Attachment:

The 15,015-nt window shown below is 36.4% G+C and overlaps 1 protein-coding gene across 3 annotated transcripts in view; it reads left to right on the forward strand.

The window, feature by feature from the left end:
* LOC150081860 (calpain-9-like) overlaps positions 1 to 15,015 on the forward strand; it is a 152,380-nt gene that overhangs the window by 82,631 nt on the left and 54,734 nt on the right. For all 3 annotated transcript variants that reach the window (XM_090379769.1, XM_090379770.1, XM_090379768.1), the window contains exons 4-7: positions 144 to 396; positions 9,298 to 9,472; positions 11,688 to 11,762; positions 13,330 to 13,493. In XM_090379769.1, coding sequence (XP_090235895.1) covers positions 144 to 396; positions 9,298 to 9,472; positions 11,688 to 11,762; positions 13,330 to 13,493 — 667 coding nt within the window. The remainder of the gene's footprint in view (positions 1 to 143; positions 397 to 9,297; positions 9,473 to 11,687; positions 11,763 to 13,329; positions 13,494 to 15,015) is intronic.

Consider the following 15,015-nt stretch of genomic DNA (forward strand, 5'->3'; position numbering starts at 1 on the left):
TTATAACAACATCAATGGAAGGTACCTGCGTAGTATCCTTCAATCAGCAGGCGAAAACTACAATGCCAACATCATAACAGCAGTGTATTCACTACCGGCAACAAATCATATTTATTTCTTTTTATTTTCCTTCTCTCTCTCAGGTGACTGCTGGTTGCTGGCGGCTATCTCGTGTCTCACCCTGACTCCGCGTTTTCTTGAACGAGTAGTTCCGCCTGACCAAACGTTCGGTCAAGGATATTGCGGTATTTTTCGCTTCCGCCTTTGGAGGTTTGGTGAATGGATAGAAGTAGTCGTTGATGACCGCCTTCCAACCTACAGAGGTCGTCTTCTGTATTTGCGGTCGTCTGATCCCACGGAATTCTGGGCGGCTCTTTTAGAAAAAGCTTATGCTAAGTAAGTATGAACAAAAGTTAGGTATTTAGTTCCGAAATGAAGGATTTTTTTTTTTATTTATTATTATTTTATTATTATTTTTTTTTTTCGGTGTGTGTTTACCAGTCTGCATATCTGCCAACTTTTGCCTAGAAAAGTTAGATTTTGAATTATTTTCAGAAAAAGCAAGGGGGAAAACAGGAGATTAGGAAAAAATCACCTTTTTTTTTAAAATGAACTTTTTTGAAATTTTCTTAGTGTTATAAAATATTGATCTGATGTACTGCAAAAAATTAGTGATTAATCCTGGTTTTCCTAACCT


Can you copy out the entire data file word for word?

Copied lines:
The 15,015-nt window shown below is 36.4% G+C and overlaps 1 protein-coding gene across 3 annotated transcripts in view; it reads left to right on the forward strand.

The window, feature by feature from the left end:
* LOC150081860 (calpain-9-like) overlaps positions 1 to 15,015 on the forward strand; it is a 152,380-nt gene that overhangs the window by 82,631 nt on the left and 54,734 nt on the right. For all 3 annotated transcript variants that reach the window (XM_090379769.1, XM_090379770.1, XM_090379768.1), the window contains exons 4-7: positions 144 to 396; positions 9,298 to 9,472; positions 11,688 to 11,762; positions 13,330 to 13,493. In XM_090379769.1, coding sequence (XP_090235895.1) covers positions 144 to 396; positions 9,298 to 9,472; positions 11,688 to 11,762; positions 13,330 to 13,493 — 667 coding nt within the window. The remainder of the gene's footprint in view (positions 1 to 143; positions 397 to 9,297; positions 9,473 to 11,687; positions 11,763 to 13,329; positions 13,494 to 15,015) is intronic.

Consider the following 15,015-nt stretch of genomic DNA (forward strand, 5'->3'; position numbering starts at 1 on the left):
TTATAACAACATCAATGGAAGGTACCTGCGTAGTATCCTTCAATCAGCAGGCGAAAACTACAATGCCAACATCATAACAGCAGTGTATTCACTACCGGCAACAAATCATATTTATTTCTTTTTATTTTCCTTCTCTCTCTCAGGTGACTGCTGGTTGCTGGCGGCTATCTCGTGTCTCACCCTGACTCCGCGTTTTCTTGAACGAGTAGTTCCGCCTGACCAAACGTTCGGTCAAGGATATTGCGGTATTTTTCGCTTCCGCCTTTGGAGGTTTGGTGAATGGATAGAAGTAGTCGTTGATGACCGCCTTCCAACCTACAGAGGTCGTCTTCTGTATTTGCGGTCGTCTGATCCCACGGAATTCTGGGCGGCTCTTTTAGAAAAAGCTTATGCTAAGTAAGTATGAACAAAAGTTAGGTATTTAGTTCCGAAATGAAGGATTTTTTTTTTTATTTATTATTATTTTATTATTATTTTTTTTTTTCGGTGTGTGTTTACCAGTCTGCATATCTGCCAACTTTTGCCTAGAAAAGTTAGATTTTGAATTATTTTCAGAAAAAGCAAGGGGGAAAACAGGAGATTAGGAAAAAATCACCTTTTTTTTTAAAATGAACTTTTTTGAAATTTTCTTAGTGTTATAAAATATTGATCTGATGTACTGCAAAAAATTAGTGATTAATCCTGGTTTTCCTAACCT